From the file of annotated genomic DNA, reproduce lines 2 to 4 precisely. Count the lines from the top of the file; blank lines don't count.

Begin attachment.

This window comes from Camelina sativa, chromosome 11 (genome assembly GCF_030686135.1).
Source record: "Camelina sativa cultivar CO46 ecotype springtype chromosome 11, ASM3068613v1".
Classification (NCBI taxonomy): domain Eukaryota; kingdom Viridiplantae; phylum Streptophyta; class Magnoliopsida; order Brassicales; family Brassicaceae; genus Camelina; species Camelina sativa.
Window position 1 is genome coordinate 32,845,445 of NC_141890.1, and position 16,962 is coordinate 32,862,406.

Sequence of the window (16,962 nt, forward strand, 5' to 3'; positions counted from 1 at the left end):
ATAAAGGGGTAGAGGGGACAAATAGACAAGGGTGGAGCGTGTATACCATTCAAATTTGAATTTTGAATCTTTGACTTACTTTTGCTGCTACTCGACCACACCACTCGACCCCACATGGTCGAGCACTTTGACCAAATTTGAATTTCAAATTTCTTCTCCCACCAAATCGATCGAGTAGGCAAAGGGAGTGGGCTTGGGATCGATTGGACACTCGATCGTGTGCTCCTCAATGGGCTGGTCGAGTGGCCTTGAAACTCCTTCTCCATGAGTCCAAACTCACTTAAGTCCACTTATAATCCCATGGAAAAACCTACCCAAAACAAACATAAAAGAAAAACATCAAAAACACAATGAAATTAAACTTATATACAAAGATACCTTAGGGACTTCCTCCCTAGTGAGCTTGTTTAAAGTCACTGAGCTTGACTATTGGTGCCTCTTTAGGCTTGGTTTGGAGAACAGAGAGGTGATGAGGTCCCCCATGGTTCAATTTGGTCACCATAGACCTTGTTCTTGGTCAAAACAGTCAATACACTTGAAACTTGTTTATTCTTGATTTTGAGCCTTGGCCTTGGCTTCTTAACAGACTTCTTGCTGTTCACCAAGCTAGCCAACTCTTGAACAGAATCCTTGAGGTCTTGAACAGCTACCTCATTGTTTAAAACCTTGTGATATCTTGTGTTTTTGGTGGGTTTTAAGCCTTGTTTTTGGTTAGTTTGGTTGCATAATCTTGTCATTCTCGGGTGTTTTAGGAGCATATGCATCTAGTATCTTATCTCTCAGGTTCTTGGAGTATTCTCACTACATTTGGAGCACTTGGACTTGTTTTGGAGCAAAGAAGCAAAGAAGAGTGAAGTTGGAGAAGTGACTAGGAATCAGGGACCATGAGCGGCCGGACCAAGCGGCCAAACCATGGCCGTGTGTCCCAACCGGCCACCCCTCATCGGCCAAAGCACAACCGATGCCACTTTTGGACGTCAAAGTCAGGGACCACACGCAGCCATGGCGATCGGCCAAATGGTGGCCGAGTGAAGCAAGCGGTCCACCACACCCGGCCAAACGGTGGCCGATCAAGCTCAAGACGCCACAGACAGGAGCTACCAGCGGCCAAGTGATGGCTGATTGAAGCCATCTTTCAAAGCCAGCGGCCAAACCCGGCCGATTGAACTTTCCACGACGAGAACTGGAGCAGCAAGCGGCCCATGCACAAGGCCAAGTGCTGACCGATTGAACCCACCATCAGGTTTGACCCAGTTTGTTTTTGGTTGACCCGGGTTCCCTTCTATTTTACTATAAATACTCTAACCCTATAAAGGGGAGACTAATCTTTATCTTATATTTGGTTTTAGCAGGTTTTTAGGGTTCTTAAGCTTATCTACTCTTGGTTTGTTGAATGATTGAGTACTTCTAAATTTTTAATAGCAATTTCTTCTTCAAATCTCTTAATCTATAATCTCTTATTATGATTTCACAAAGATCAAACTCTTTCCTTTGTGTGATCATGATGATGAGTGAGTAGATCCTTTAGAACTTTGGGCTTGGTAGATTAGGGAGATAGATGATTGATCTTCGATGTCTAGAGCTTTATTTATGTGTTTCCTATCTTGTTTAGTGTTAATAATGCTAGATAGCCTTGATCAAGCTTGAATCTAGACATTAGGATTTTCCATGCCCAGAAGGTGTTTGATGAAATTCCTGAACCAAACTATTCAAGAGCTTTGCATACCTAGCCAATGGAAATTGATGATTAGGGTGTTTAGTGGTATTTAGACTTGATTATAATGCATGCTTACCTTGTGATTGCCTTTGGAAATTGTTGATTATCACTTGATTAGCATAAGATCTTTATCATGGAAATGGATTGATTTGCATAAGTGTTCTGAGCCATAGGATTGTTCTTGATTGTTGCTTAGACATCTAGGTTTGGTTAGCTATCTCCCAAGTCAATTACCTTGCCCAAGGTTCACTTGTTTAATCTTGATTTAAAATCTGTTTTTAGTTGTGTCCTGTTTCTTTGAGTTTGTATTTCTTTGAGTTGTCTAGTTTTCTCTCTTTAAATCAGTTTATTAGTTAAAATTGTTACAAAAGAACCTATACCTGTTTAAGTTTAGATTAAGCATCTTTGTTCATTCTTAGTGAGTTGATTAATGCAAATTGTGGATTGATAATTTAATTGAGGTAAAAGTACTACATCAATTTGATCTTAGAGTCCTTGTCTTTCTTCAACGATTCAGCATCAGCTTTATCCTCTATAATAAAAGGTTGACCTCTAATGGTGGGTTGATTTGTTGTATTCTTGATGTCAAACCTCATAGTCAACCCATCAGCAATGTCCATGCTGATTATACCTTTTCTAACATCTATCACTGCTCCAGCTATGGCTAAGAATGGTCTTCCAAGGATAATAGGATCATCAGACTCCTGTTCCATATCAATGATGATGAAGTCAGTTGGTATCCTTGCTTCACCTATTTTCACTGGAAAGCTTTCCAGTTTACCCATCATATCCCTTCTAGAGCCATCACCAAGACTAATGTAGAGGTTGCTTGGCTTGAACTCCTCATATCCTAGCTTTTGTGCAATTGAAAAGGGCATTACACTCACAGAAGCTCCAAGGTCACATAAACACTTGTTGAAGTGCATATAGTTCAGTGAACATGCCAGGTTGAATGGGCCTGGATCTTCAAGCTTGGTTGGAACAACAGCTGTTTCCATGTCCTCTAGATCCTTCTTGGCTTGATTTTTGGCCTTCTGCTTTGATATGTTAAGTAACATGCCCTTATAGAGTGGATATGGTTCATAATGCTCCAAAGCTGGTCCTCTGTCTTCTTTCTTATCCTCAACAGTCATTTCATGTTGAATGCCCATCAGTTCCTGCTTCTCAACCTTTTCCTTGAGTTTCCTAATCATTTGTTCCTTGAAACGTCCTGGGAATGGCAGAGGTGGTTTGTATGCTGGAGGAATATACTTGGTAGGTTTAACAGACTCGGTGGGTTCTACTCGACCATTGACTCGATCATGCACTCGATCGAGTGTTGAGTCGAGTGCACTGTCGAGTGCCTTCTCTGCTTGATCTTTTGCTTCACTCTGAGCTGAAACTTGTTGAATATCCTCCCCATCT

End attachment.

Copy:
Source record: "Camelina sativa cultivar CO46 ecotype springtype chromosome 11, ASM3068613v1".
Classification (NCBI taxonomy): domain Eukaryota; kingdom Viridiplantae; phylum Streptophyta; class Magnoliopsida; order Brassicales; family Brassicaceae; genus Camelina; species Camelina sativa.
Window position 1 is genome coordinate 32,845,445 of NC_141890.1, and position 16,962 is coordinate 32,862,406.